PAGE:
March 15, 2019
The first thing you have to do when planning a Camac harp event in Cardiff is to make sure there isn’t a rugby match on. The second thing you have to do is to make sure wherever it is that Wales have got their away match, it’s not against the French. The Six Nations on March 9th in Edinburgh was Wales v Scotland, so the coast was clear for our Franco-Welsh entente cordiale.
For the Cardiff Camac Harp Weekend 2019, Telynau Vining · Camac Harps Wales had invited some of the most well-known artists from both sides of the Channel. Students could benefit from a classical masterclass with Caryl Thomas, Head of Harp at the Royal Welsh College of Music & Drama, and co-leader of the host artistic committee at the 2020 World Harp Congress (wisely scheduled for July, out of rugby season). Heather Downie, tutor in world music at the Royal Conservatoire of Scotland, introduced us to Scottish pipe tunes in the context of their relationship with the harp, and also gave her increasingly famous “For the Love of Levers” class. Natasha Gale, co-organiser of the Wild Strings jazz and pop harp festival in 2018, gave a pop workshop, vamping and improvising around Ed Sheeran, Jess Glynne, Ariane Grande, etc. Heather and Natasha also both held “Hands on Harp” sessions for complete beginners, of any age, and in another class, Natasha connected the harp with meditation, relaxation and yoga.
Claire Jones, former Harpist to the Prince of Wales (2007-2011), did much to raise the profile of the harp during her time in royal office. She continues this today, frequently together with her husband, the percussionist and composer Chris Marshall. Chris has now made nigh-on fifty arrangements for harp, harp and strings, and Claire’s harp school; he combines these with original compositions, frequently with world music influences. The result is a dynamic, varied show, linking two more unusual instrumental fields with the musical mainstream. Claire and Chris are also active teachers, and here too they are a great double-act. Harpists are not renowned for their rhythmic accuracy, and we all got a huge amount out of Chris’s “I got rhythm” workshop (never again will I attempt 11/8, without muttering “I am knitting a jumper”). He also lectured on writing and arranging for the harp, improvisation skills, and ensemble playing. A propos: a very big thank-you to the students of the Claire Jones Harp Ensemble, who gave us an excellent taster of their programmes as part of Claire and Chris’s Sunday night concert.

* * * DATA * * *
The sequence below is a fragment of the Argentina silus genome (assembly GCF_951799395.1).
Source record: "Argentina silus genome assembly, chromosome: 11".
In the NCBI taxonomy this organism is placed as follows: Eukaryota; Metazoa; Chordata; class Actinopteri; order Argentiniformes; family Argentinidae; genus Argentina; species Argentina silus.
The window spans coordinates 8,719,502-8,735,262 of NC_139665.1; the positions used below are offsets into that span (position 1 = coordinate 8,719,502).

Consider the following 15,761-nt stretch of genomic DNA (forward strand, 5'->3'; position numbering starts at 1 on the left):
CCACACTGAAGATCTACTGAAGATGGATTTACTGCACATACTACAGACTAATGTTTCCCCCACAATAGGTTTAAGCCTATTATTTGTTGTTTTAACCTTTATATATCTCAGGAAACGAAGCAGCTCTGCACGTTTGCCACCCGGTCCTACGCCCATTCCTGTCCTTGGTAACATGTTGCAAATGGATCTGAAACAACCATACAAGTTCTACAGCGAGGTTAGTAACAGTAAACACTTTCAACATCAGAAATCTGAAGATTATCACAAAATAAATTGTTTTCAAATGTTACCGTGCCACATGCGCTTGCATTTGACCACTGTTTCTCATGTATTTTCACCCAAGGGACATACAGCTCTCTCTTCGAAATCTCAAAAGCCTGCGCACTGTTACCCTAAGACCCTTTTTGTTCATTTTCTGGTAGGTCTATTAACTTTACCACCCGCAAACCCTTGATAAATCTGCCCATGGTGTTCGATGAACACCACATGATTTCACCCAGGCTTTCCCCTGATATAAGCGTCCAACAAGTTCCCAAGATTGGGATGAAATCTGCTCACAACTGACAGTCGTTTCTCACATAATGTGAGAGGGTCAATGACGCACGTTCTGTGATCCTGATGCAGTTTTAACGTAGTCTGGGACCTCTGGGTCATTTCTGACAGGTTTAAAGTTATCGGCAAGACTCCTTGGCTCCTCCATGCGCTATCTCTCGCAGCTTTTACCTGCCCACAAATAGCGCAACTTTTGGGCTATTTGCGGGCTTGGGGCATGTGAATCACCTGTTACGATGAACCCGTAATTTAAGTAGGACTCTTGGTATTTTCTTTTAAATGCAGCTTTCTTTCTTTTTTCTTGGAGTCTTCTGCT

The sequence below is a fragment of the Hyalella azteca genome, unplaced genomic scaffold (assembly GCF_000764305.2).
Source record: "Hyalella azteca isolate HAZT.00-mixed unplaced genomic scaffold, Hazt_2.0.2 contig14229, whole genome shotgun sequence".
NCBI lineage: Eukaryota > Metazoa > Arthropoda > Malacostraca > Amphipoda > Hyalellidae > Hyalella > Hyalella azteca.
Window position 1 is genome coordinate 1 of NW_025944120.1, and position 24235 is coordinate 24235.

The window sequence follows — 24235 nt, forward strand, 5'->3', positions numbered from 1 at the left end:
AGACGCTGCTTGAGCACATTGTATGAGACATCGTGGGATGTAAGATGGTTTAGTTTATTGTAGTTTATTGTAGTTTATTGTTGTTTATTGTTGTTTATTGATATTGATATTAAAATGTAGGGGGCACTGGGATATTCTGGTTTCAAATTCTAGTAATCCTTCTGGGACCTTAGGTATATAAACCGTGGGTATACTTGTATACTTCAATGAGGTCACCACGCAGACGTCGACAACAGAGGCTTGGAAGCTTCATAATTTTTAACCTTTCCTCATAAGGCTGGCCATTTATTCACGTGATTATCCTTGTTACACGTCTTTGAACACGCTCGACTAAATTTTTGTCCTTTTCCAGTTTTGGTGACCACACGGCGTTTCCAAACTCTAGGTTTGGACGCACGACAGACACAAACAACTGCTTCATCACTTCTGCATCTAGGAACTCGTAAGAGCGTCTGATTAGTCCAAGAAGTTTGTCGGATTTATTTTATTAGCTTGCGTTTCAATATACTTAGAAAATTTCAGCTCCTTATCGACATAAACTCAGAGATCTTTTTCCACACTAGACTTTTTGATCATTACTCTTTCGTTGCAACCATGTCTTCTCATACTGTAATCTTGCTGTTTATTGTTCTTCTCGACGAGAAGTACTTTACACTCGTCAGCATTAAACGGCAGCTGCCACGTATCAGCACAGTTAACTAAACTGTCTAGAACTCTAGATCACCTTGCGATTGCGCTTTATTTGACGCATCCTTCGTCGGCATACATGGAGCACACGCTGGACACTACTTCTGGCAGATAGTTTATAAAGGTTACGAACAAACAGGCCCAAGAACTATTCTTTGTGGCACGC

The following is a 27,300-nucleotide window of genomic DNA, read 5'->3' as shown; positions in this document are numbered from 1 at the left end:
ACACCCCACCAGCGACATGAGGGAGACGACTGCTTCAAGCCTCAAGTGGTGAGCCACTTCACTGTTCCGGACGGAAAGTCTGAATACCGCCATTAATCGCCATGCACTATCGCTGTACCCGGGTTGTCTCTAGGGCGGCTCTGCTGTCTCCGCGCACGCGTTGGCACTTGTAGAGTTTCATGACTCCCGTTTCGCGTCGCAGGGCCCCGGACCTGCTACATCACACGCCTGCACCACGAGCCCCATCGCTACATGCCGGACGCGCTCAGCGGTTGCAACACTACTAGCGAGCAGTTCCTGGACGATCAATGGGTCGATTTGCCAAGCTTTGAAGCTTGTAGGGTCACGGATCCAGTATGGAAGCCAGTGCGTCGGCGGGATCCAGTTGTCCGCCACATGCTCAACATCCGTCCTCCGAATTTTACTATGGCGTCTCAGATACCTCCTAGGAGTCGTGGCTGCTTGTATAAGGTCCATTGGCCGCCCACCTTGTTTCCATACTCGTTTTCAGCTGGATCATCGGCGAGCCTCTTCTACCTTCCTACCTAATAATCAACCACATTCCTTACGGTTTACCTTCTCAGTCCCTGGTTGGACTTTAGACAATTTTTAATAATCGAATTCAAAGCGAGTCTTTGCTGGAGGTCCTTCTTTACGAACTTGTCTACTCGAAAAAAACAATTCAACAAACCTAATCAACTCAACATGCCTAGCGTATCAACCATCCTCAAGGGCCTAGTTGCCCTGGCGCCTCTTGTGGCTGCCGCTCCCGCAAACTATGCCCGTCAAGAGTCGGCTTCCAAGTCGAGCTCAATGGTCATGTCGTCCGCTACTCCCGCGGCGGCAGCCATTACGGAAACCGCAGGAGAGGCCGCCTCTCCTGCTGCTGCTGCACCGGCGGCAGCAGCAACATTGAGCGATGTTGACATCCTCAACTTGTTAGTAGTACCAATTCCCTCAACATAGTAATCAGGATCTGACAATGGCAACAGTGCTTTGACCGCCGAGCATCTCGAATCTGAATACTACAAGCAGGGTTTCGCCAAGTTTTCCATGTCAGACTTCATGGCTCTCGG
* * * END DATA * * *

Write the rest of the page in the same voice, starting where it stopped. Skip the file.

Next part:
In the music press, Claire has also talked openly about her struggle with Chronic Fatigue Syndrome. This sort of honesty is rare in a profession that doesn’t do sick leave, but there is increasing awareness that the pressures need to be better acknowledged, and musicians better supported. In Cardiff, Claire therefore also gave very useful classes on performance skills, warming-up well, and “Under Pressure”. Traditionally, musicians have been left to work much of this out for themselves. But the fact something’s always been done a particular way doesn’t have to mean it’s a good idea (like the working hours of junior doctors, for example).
On Saturday, March 9th, we moved to the Impressionists Gallery at the National Museum, for an exceptional recital by Isabelle Moretti. We spend all day, every day with the harp, in all its forms. To witness such complete mastery of our instrument is something that never grows stale, and we never forget it. It was quite something to have one of these experiences, immersed in French and (its close neighbour) Spanish repertoire, surrounded by some of the greatest and most famous works of French art.
The following day, Isabelle gave two masterclasses: one general, and one intensive session entirely on a key French work: the Pierné Impromptu-Caprice.
Congratulations to Elen and Paul Vining for a beautifully-conceived and executed weekend, and indeed for twenty years of collaboration, and friendship. The first picture below is taken shortly after our partnership began, and the second on March 10th, 2019. Here’s to the next twenty years!